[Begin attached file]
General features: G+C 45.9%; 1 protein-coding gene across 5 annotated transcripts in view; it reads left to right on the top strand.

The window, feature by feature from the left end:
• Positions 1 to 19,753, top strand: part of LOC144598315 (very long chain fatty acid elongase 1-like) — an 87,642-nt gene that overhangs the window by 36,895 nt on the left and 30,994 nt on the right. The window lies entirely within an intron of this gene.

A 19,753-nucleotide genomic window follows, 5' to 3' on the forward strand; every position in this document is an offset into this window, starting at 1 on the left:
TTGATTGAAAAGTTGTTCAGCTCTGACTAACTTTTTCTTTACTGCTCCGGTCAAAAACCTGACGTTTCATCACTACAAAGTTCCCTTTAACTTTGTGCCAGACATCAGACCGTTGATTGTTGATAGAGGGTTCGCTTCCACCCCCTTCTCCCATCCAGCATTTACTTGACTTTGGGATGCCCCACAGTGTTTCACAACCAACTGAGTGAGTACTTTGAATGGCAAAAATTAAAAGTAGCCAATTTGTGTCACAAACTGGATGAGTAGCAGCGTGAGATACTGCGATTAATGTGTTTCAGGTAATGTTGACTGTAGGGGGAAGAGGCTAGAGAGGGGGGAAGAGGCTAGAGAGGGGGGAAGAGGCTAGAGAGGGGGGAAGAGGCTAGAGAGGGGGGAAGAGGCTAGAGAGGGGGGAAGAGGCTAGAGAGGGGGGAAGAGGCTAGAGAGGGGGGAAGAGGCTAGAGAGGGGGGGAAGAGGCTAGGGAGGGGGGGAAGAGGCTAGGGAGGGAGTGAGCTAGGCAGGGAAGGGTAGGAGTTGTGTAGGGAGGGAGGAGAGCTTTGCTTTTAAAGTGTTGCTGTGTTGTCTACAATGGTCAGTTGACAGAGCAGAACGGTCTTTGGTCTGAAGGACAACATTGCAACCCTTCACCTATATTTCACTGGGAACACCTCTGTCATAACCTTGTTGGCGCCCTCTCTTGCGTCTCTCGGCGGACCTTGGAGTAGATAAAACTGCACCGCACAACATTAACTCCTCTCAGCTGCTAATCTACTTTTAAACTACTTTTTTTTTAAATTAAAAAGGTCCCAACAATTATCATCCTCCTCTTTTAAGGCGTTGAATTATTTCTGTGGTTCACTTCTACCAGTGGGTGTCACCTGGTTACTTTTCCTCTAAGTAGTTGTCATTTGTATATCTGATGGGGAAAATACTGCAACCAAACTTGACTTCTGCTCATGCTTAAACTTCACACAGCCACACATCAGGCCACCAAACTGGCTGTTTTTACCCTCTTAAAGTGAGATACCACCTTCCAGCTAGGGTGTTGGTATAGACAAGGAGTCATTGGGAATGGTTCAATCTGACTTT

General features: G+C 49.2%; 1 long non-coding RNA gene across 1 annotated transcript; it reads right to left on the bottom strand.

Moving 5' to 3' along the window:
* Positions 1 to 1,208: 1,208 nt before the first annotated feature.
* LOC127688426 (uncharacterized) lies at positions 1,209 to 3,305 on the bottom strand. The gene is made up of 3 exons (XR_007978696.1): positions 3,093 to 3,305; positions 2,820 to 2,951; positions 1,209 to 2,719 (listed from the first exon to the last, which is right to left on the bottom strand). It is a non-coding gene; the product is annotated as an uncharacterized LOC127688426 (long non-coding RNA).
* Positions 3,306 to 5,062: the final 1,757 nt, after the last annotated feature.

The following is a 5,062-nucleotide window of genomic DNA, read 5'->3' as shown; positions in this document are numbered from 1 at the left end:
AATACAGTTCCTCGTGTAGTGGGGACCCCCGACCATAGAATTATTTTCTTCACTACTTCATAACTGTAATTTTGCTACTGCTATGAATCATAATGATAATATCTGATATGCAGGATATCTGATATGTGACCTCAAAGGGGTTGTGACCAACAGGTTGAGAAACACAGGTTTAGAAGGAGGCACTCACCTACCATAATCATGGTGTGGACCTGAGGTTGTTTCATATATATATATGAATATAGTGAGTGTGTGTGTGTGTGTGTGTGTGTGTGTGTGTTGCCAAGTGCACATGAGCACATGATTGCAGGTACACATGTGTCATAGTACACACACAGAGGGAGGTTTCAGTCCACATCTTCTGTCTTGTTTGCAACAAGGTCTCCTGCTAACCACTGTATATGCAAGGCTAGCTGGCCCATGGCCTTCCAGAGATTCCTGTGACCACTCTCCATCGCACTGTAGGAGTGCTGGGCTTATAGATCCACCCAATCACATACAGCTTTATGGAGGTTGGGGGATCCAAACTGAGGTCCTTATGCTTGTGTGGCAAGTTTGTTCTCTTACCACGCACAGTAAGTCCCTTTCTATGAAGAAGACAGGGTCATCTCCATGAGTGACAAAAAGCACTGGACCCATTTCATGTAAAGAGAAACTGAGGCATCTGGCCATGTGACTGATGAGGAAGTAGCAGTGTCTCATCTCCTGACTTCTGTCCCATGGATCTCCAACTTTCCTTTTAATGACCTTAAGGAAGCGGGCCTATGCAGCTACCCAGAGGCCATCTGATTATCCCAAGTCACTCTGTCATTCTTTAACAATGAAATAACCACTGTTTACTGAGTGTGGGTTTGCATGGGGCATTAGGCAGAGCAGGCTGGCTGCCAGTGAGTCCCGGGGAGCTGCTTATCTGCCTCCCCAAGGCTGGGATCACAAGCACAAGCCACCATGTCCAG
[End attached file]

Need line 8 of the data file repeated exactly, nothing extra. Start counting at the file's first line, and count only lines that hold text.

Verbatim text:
* Positions 1 to 1,208: 1,208 nt before the first annotated feature.